click photo to enlarge
Today I was looking at the bird box in my willow tree. I placed it there two years ago in the hope that a blue tit (Parus caeruleus) would nest in it. Unfortunately it has been spurned each season; as was the other one I put in the cherry tree. So I've decided that I'll enlarge the hole to make it suitable for the slightly larger great tit (Parus major): I've had better luck with that species in the past.
Those thoughts prompted a short reflection on the way in which birds have adapted to man. Our obsessive tidiness has reduced the number of naturally occurring holes that the blue and great tits formerly used, and nest boxes now provide a significant number of the sites favoured by these species. House martins (Delichon urbica), as their name suggests, have also found man to be a useful provider of nesting places. They get their name from the habit of building their cup-shaped mud nests under the eaves of houses. Before man built houses with eaves these birds built their nests under overhangs on cliffs. I'm only aware of one location in England where that still happens - Malham Cove in Yorkshire; everywhere else man-made structures are preferred. So too with swallows (Hirundo rustica), a bird that I've never seen construct its nest anywhere other than in a building. In the UK one of the key bird habitats is the man-made suburban garden, those that naturally frequent woodland edges finding it particularly to their liking. The food that friendly households put out for them is also a big incentive to hang around dwellings, especially in the leaner winter months.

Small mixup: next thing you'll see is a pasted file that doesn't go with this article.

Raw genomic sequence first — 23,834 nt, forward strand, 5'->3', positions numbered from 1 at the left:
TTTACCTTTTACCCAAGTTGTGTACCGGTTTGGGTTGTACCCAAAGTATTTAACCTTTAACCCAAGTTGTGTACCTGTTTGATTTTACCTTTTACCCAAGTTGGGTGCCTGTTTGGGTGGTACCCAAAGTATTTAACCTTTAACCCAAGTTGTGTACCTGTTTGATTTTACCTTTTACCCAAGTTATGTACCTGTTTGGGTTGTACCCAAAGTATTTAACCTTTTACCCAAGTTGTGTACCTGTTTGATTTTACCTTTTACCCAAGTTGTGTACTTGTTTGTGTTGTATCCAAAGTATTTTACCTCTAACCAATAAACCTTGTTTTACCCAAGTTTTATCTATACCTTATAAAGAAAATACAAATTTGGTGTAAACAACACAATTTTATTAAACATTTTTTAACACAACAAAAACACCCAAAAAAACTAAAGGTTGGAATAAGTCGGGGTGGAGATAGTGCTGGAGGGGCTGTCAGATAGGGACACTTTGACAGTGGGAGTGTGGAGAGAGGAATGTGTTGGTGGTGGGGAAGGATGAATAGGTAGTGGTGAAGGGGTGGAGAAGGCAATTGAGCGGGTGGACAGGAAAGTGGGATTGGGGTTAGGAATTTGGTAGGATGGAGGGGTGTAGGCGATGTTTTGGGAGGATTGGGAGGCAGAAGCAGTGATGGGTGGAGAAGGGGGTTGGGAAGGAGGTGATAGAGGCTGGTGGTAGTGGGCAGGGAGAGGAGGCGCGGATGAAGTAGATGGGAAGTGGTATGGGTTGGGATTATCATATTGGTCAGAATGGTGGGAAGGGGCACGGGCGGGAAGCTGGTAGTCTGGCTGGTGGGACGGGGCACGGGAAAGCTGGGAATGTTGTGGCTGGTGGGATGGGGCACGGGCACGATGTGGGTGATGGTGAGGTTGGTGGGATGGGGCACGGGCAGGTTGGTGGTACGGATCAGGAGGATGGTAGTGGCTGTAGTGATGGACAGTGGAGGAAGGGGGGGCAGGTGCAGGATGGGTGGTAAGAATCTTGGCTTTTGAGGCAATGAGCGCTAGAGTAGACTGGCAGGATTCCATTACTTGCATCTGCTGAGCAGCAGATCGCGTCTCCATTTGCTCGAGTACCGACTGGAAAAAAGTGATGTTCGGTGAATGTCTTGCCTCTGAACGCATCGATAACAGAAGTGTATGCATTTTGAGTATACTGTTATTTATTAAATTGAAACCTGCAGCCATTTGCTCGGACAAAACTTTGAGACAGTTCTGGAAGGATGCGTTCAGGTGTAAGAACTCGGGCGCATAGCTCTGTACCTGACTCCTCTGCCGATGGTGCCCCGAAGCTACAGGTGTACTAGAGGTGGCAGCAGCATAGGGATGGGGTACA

Of course birds aren't infinitely adaptable to the activities of man, and many species - particularly those of open farmland - are in steep decline. However, today I saw a scene that must have been replayed every year since a farmer first ploughed a field: black-headed gulls (Larus ridibundus) (and rooks) following the tractor, picking up the morsels revealed in the turned soil: a symbiotic relationship if ever I saw one. It being February a few birds were showing their breeding plumage of a full head cap of chocolate-brown feathers, though none would be ready for nest building for another three months. I took a couple of shots of the tractor and plough working the Fenland field, one as it headed towards me, and this one that shows the birds to better effect after it had turned away and started its next set of furrows.
photograph & text (c) T. Boughen
Camera: Olympus E510
Mode: Aperture Priority
Focal Length: 150mm (300mm/35mm equiv.)
F No: f7.1
Shutter Speed: 1/250
Exposure Compensation: 0 EV
Image Stabilisation: On